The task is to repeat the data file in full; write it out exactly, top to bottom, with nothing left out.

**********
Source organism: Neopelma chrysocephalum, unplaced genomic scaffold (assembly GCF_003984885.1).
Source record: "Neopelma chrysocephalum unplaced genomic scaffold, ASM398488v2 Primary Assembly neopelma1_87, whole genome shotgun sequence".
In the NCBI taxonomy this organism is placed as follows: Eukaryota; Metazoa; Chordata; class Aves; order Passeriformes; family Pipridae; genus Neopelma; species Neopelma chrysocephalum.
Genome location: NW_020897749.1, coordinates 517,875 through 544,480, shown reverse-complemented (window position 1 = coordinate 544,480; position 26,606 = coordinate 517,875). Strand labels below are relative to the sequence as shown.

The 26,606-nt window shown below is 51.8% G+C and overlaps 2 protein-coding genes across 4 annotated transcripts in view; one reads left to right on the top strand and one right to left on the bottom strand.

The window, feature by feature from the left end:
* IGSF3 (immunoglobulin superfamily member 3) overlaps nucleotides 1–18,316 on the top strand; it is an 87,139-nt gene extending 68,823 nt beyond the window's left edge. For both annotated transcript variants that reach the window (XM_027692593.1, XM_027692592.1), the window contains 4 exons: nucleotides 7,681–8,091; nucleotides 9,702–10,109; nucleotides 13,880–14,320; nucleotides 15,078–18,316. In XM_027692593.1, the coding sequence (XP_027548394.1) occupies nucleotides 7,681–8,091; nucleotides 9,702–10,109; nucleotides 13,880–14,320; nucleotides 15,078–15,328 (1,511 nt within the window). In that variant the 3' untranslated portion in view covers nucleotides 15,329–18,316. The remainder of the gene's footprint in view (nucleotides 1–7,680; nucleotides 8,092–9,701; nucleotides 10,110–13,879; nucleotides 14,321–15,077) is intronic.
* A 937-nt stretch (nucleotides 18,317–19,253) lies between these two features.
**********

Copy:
Source organism: Neopelma chrysocephalum, unplaced genomic scaffold (assembly GCF_003984885.1).
Source record: "Neopelma chrysocephalum unplaced genomic scaffold, ASM398488v2 Primary Assembly neopelma1_87, whole genome shotgun sequence".
In the NCBI taxonomy this organism is placed as follows: Eukaryota; Metazoa; Chordata; class Aves; order Passeriformes; family Pipridae; genus Neopelma; species Neopelma chrysocephalum.
Genome location: NW_020897749.1, coordinates 517,875 through 544,480, shown reverse-complemented (window position 1 = coordinate 544,480; position 26,606 = coordinate 517,875). Strand labels below are relative to the sequence as shown.

The 26,606-nt window shown below is 51.8% G+C and overlaps 2 protein-coding genes across 4 annotated transcripts in view; one reads left to right on the top strand and one right to left on the bottom strand.

The window, feature by feature from the left end:
* IGSF3 (immunoglobulin superfamily member 3) overlaps nucleotides 1–18,316 on the top strand; it is an 87,139-nt gene extending 68,823 nt beyond the window's left edge. For both annotated transcript variants that reach the window (XM_027692593.1, XM_027692592.1), the window contains 4 exons: nucleotides 7,681–8,091; nucleotides 9,702–10,109; nucleotides 13,880–14,320; nucleotides 15,078–18,316. In XM_027692593.1, the coding sequence (XP_027548394.1) occupies nucleotides 7,681–8,091; nucleotides 9,702–10,109; nucleotides 13,880–14,320; nucleotides 15,078–15,328 (1,511 nt within the window). In that variant the 3' untranslated portion in view covers nucleotides 15,329–18,316. The remainder of the gene's footprint in view (nucleotides 1–7,680; nucleotides 8,092–9,701; nucleotides 10,110–13,879; nucleotides 14,321–15,077) is intronic.
* A 937-nt stretch (nucleotides 18,317–19,253) lies between these two features.